But when Charlie strode though the newsroom with a job application for the New York City Department of Sanitation, declaring it would go to “the first person who ‘eats it’ tonight,” Jim pondered whether it would be better to make the retraction after all.

On the news set, things got intense when Taylor called out Will as “a Republican who spends an awful lot of air time reporting stories about crazy Republicans being crazy.” To which Sloan responded, “in fairness,” that Will anchored a report about a Democratic president and war crimes “that wasn’t even true.” Which pretty much silenced the studio.

Already nervous about her professional future, Mac wasn’t made less shaky by the fact that Wikipedia wouldn’t accept the correction to her page. “We’re going to get this right,” she insisted to Neal. “Because.”

As Will left the studio during a commercial break, he advised Taylor to keep her personal politics out of on-air analysis. And Jim tried to get the erroneous election result taken out of the on-air scroll, wanting to keep his flub as contained as possible.

Mac was ready to make herself the ultimate sacrifici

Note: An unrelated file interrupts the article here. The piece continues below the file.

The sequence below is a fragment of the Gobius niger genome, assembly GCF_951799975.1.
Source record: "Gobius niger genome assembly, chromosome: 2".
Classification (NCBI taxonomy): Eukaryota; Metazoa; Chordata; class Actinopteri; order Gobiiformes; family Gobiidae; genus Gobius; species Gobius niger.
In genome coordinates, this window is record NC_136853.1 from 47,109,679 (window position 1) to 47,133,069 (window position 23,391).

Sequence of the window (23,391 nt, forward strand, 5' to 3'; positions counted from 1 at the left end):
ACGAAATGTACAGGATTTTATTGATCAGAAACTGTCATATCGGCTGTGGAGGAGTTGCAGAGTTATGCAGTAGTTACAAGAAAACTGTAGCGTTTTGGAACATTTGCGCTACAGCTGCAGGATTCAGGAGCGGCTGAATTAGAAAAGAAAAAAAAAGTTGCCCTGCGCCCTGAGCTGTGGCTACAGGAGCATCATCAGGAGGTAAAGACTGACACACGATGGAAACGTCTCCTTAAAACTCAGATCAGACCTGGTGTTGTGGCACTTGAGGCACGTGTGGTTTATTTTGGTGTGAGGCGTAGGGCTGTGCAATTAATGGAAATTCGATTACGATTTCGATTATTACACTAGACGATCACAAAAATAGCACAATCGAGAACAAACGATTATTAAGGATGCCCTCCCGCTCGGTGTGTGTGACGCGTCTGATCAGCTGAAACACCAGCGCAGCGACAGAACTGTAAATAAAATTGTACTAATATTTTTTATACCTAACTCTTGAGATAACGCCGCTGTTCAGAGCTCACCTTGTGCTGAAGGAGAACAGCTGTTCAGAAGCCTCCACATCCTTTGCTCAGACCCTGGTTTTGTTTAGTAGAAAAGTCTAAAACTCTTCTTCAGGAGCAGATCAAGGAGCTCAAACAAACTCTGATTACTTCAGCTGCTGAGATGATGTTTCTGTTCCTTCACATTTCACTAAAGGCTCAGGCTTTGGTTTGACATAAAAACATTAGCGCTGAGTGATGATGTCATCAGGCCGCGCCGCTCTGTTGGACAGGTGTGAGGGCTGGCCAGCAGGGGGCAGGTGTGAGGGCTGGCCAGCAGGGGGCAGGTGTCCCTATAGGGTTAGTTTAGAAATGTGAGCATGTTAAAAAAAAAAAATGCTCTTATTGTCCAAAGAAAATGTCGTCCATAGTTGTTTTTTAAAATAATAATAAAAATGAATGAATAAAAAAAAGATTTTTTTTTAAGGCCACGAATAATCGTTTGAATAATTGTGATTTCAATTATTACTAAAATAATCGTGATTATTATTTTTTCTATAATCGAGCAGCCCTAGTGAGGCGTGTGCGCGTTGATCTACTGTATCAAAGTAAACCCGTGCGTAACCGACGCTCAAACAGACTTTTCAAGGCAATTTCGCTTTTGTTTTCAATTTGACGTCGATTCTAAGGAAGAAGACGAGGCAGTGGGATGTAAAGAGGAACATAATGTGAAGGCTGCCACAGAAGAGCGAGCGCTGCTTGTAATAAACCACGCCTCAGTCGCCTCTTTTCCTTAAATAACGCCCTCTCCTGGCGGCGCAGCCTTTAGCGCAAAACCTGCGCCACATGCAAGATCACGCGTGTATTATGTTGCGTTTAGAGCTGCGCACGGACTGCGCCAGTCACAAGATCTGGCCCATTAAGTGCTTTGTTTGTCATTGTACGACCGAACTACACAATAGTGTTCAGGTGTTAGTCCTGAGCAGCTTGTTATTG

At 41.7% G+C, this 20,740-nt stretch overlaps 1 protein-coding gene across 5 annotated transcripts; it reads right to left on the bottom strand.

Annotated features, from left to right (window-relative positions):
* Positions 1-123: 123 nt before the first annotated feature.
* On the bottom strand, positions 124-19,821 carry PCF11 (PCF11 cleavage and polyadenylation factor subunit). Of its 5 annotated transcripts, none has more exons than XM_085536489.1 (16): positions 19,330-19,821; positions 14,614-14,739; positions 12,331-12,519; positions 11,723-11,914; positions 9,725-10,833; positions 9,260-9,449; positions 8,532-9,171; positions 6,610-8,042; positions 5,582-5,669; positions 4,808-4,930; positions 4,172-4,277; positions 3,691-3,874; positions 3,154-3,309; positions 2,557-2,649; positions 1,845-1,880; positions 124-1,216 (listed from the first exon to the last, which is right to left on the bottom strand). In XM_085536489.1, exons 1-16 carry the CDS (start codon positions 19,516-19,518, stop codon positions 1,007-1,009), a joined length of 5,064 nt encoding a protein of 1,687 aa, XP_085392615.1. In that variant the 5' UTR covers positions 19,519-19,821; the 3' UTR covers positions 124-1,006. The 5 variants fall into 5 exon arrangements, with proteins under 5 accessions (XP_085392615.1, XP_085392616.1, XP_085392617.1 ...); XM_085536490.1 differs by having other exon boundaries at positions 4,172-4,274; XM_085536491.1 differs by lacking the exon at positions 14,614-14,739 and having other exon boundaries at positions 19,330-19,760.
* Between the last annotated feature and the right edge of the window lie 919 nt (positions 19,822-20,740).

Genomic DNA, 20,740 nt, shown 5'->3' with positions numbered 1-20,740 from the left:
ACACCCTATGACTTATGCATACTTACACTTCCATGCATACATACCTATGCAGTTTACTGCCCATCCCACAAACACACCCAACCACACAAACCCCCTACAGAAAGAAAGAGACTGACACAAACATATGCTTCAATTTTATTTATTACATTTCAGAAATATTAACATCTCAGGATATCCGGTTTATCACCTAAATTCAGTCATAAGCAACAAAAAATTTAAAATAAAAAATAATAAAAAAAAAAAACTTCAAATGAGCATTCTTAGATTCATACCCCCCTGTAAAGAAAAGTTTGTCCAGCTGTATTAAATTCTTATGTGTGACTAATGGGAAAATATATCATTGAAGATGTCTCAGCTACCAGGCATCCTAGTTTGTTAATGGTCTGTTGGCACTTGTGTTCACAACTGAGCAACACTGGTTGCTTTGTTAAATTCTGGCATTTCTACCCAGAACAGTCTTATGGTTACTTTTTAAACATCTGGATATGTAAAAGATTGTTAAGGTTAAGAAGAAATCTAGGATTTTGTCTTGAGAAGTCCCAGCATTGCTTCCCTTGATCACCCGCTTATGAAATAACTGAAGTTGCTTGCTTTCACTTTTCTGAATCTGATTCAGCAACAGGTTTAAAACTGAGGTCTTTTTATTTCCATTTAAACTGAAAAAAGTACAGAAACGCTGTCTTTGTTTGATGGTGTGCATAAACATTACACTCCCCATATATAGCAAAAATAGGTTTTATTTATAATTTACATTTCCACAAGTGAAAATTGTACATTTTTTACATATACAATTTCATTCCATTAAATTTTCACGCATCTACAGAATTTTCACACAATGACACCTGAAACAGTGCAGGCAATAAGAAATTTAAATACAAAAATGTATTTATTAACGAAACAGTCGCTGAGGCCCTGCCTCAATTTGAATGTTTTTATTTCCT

al lamb over Genoa as she ordered Will, “Fire me! You’re the only one who can do it.” He countered by invoking their past — “I was a really good boyfriend” — and accusing her of thinking he wasn’t firing her because “that would make me look bad.”

And a deeply somber Will then informed Mac, “You’re fired. End of the broadcast. Please don’t tell anyone.”

As for the bigger story that congressman’s office promised? Don relayed it by telling Charlie, “David Petraeus is about to resign over an extramarital affair with his biographer, a lieutenant colonel in the Army Reserve. And the commander of U.S. forces in Afghanistan will be investigated with regard to a relationship with a Florida socialite who is receiving harassing e-mails from General Petraeus’ mistress.”

With a hard-to-decipher look on his face, Charlie then walked to the middle of the newsroom and screamed at the top of his lungs, “I mean, what the f***?”

After a moment of stunned silence, those in the newsroom reverted to work mode. In the studio, Will informed Taylor, “Remember what I said before about personal politics? Forget it. Take me apart.” And in the control room, Mac silently gazed at Will on the monitors as he looked into the camera, ready to go back into action.

He will one more time this year: “Election Night, Part II” closes out Season 2 of “The Newsroom” Sunday, Sept. 15.

Posted by:Jay Bobbin